High-resolution optical measurements of the atomic level structure readily yield fundamental and model-independent data on nuclear ground and isomeric states, namely changes in the size and shape of the nucleus, as well as the nuclear spin and electromagnetic moments . Laser spectroscopy combined with on-line isotope separators and novel ion manipulation techniques provides the only mechanism for such studies in exotic nuclear systems.
This seminar will provide a brief overview to some of the methods used in the field of laser spectroscopy and will highlight the benefits and limitations of the different approaches. The status of the different activities connected with optical spectroscopy in Jyväskylä will then form a focus of the seminar. In recent years an active program on the actinide elements has been initiated in collaboration between JYFL and the University of Mainz and TU Vienna. This work has seen the realization of collinear laser spectroscopy of Pu, the heaviest element studied to date with this particular technique . In addition, a multi-pronged approach towards accessing the lowest-lying isomeric state in the nuclear chart, namely 229mTh, forms an active field of current research.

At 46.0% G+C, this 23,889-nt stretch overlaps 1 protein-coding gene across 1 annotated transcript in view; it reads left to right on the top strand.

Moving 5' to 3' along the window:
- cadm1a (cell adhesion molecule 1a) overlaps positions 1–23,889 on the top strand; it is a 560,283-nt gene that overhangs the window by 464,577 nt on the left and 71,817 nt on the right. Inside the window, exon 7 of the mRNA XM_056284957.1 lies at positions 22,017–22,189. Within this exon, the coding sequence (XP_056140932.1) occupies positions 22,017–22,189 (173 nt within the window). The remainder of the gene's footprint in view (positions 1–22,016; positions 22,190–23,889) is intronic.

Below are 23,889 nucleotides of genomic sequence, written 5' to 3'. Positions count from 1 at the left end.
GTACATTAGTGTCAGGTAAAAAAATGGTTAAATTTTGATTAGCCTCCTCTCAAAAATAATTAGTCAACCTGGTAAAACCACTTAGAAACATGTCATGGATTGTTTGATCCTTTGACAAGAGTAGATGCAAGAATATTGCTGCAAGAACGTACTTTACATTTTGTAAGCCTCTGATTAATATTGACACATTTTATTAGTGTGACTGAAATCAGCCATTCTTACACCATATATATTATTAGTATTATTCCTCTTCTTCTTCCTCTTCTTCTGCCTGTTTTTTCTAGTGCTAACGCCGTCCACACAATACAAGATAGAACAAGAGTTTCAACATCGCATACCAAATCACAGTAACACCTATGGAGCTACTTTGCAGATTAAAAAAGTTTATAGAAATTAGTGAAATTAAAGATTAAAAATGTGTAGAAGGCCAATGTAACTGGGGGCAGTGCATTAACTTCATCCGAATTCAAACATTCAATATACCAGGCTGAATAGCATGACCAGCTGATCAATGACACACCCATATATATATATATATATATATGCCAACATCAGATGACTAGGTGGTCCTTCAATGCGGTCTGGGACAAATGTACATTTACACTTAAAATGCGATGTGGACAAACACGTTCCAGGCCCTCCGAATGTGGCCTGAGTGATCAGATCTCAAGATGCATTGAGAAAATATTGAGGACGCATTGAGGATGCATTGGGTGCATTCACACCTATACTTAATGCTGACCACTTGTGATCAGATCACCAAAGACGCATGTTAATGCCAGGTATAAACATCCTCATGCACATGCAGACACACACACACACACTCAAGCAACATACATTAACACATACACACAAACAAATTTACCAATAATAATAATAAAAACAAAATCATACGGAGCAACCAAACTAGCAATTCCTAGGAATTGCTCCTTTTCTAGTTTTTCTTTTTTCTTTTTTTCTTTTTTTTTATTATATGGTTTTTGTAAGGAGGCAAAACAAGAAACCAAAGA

An exciting new research theme is now underway in Jyväskylä in collaboration with the University College London. A new atom trap has been installed for the purpose of trapping ultra-cold samples of caesium isotopes and isomers . The ultimate goal is to achieve coherent gamma-ray emission via a Bose-Einstein Condensate of 135mCs isomers produced in fission . The first results from this project will also be presented.
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